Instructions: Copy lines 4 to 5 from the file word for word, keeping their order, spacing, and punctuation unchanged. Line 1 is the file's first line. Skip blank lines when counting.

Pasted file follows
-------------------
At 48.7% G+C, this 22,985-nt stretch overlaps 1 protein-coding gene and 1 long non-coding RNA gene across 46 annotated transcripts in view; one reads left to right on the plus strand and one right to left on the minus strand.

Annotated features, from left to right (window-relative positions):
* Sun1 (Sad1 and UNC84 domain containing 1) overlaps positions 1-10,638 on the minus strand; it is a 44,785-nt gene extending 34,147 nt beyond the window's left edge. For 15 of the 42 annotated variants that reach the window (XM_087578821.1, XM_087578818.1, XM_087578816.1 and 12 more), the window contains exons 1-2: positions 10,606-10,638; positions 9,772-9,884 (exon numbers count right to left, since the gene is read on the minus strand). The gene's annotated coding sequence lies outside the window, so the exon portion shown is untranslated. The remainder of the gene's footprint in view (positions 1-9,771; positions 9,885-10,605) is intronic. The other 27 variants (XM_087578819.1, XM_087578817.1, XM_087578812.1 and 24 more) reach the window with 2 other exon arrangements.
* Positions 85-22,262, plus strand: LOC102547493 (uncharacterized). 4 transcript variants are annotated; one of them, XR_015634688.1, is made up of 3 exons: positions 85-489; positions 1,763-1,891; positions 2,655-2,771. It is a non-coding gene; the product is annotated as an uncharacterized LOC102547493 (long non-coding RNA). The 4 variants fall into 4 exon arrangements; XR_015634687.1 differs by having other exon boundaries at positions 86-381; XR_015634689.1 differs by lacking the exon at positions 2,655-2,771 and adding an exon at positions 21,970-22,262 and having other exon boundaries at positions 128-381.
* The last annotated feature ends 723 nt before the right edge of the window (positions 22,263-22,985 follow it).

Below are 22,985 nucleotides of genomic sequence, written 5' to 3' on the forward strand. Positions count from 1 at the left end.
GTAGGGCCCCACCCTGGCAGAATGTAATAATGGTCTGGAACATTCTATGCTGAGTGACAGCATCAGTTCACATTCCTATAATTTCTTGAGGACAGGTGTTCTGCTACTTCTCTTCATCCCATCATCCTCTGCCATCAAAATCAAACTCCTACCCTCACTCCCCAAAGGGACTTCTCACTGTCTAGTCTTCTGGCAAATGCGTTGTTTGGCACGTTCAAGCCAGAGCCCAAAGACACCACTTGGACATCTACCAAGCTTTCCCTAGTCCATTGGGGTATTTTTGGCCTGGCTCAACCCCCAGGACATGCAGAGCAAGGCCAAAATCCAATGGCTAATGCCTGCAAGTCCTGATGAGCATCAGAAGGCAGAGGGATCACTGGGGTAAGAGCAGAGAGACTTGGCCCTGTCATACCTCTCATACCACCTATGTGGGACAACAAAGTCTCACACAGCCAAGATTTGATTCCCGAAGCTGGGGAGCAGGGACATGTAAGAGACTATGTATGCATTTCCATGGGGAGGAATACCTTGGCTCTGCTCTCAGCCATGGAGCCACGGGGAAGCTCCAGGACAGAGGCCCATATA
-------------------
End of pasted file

* Positions 85-22,262, plus strand: LOC102547493 (uncharacterized). 4 transcript variants are annotated; one of them, XR_015634688.1, is made up of 3 exons: positions 85-489; positions 1,763-1,891; positions 2,655-2,771. It is a non-coding gene; the product is annotated as an uncharacterized LOC102547493 (long non-coding RNA). The 4 variants fall into 4 exon arrangements; XR_015634687.1 differs by having other exon boundaries at positions 86-381; XR_015634689.1 differs by lacking the exon at positions 2,655-2,771 and adding an exon at positions 21,970-22,262 and having other exon boundaries at positions 128-381.
* The last annotated feature ends 723 nt before the right edge of the window (positions 22,263-22,985 follow it).